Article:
Colville Park Golf Club

Golf Lessons at Colville Park Golf Club

About Colville Park Golf Club

Golf Lessons at Colville Park Golf Club

Golf Swing Tips

To improve your golf game, it’s vital that you take golf lessons. Golf is a sport that is almost impossible to learn without some sort of guidance. Luckily, there are golf experts around the country whose job it is to teach golf. By taking golf lessons, you can drastically improve your game in a relatively short amount of time. Taking golf lessons can be an expensive, time-consuming effort. And like any good or service that will cost money and require time, you should be careful before you buy.  Golf can be a really costly game to play and it is reasonable to assume that you have invested a fair amount of money in your equipment – golf clubs, golf bag, golf balls, golf clothing, golf cart etc; – therefore doesn’t it make common sense for you to learn how to use them to their advantage and improve your skills and capabilities?

Visit Colville Park Golf Club for golf lessons and other info. on golf.

Colville Park Golf Club

Colville Park is an attractive 18 hole parkland course set in Jerviston Estate, Motherwell. The original layout of 9 holes was designed by David Adams in 1923 and was later extended to the current 18 hole layout by James Braid in 1926.Jerviston Estate is owned by Corus PLC and includes New Jerviston House which is home to Colville Park Country Club and used by Golf Club members as the clubhouse.Colville Park measures 6361 yards from the blue medal tees Par 71 and SSS is 71. From the white medal tees yardage is 6294 Par 71 SSS 70 .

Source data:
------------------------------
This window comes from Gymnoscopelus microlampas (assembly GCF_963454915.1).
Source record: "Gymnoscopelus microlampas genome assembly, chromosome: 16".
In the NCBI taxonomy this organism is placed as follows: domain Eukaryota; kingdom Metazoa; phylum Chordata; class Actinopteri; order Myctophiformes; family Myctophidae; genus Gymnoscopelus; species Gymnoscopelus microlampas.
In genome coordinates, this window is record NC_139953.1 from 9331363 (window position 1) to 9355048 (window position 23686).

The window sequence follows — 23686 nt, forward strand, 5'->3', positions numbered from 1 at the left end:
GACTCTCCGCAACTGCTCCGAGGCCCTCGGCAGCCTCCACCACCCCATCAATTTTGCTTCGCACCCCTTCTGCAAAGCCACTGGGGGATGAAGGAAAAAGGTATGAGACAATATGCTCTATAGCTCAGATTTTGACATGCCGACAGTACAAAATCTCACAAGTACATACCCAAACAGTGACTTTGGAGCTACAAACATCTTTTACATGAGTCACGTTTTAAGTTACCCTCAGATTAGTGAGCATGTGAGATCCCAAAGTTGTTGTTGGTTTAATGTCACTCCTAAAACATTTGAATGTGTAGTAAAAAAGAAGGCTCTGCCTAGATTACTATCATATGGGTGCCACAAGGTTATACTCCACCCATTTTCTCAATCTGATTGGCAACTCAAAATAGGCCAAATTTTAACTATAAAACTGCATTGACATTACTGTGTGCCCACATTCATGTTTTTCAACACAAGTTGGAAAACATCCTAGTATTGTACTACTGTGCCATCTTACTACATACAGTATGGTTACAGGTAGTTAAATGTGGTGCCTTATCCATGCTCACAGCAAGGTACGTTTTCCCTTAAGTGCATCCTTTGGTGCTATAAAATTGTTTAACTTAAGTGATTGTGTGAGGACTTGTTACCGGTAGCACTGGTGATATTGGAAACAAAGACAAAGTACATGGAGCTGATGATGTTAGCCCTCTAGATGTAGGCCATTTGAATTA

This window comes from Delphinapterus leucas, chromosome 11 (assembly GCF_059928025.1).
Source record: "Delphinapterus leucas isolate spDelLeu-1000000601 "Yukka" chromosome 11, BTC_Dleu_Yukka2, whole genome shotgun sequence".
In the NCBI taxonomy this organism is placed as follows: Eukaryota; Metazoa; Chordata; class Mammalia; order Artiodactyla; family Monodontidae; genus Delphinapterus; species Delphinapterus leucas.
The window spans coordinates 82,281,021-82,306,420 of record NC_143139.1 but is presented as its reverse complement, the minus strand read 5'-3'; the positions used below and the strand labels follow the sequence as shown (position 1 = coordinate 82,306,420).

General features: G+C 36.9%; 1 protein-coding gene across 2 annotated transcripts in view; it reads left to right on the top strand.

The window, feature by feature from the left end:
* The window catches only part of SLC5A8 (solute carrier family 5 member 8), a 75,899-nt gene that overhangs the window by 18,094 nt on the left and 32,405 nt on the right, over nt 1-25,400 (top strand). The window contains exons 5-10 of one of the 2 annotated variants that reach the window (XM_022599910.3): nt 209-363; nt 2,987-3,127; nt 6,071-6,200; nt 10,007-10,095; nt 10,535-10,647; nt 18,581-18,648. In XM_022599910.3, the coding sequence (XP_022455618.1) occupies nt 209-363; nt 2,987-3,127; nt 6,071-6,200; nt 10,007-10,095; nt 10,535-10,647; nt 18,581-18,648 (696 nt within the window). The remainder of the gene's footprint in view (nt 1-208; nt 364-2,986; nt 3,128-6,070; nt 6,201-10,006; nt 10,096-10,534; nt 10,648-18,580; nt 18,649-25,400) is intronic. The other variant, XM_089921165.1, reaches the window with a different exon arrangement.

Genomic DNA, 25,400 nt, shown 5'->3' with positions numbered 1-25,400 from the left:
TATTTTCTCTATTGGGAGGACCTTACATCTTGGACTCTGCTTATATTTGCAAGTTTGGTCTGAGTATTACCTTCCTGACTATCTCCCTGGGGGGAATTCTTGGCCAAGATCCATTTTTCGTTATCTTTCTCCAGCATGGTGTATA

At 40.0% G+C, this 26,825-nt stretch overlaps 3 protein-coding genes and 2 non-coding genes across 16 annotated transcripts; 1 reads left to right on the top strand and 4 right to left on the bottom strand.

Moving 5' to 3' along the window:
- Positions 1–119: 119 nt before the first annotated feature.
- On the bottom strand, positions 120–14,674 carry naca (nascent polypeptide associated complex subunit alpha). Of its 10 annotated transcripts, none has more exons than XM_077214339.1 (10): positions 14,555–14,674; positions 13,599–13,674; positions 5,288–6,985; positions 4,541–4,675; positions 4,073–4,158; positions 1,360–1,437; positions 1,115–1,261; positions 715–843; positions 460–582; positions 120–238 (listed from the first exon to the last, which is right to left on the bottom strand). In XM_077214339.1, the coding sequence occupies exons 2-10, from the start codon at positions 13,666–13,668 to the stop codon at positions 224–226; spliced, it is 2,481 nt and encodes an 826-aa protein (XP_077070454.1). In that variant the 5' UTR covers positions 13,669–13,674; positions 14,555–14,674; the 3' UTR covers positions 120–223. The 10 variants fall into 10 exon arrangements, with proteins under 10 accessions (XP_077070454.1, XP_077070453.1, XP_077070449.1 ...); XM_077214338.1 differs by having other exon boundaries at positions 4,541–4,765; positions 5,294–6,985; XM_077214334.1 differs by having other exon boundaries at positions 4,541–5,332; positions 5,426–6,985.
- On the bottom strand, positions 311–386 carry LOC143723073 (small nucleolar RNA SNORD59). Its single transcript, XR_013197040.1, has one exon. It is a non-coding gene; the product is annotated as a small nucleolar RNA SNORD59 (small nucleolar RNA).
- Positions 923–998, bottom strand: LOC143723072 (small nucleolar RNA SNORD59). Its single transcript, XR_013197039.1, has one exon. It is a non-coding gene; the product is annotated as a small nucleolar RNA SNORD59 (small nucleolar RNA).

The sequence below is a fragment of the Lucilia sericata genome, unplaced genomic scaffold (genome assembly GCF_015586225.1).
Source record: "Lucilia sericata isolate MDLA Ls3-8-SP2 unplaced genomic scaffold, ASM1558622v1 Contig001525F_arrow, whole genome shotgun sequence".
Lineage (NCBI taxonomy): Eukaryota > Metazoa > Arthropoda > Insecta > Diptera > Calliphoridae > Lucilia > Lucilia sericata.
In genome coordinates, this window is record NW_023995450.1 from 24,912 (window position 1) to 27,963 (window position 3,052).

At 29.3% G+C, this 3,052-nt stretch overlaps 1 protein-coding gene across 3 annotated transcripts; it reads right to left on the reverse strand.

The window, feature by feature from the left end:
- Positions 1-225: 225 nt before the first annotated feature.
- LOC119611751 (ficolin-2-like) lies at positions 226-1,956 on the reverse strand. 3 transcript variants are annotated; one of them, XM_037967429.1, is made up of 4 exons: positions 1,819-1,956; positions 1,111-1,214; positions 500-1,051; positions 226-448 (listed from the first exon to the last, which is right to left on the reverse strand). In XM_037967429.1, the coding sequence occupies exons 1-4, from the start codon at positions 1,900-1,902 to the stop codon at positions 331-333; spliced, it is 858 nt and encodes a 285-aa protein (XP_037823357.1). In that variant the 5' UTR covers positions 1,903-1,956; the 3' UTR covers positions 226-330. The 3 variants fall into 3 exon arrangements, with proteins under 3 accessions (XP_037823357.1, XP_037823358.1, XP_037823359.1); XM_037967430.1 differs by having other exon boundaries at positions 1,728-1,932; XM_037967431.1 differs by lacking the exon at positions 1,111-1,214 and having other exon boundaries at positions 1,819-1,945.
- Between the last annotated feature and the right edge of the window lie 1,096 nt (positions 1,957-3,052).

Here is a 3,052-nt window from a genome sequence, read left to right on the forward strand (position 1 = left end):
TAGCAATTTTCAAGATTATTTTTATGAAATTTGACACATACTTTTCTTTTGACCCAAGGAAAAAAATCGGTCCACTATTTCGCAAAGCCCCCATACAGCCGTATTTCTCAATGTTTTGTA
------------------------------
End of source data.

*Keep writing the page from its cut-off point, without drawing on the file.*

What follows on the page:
Colville Park Golf Club

Dave Pelz’s Putting Bible – golf’s least understood skill.

Extract from the book:

174 Green-Reading the 15th Building Block vertically (Figure 7.11.4 shows how several popular putter models hang at angles to a true plumb line).

What Are They Looking At? So what are golfers who plumb-bob doing? What are they looking at? Do these golfers – and I’m talking about some very good players (Figure 7.11.5) – have any idea what they’re doing?

After questioning several hundred plumb-bobbing golfers and measuring how they read break I’ve determined that they all violate the third rule of plumb-bobbing listed above. They don’t really stand behind the ball exactly on the ball-hole line. They say they do but if you measure where they stand they really don’t. Rather they instinctively stand below (on the low side of) that line. Then when they hold the putter over the ball in front of one eye (and that eye is now on the low side of the ball-hole line) the top of the shaft appears to be on the high side of the hole (giving them the view shown previously in Figure 7.11.2 B and D) confirming a break from the high side down the slope.

All this means is that the subconscious knew where to stand and which way the ball would break before the golfer ever lifted the putter to eye level. So in truth golfers who plumb-bob to read their putts stand (position themselves) so they see what they already (at least subconsciously) know.

Green-Reading the 15th Building Block 175

I’ll say it again: The plumb-bob doesn ‘ t work in putting.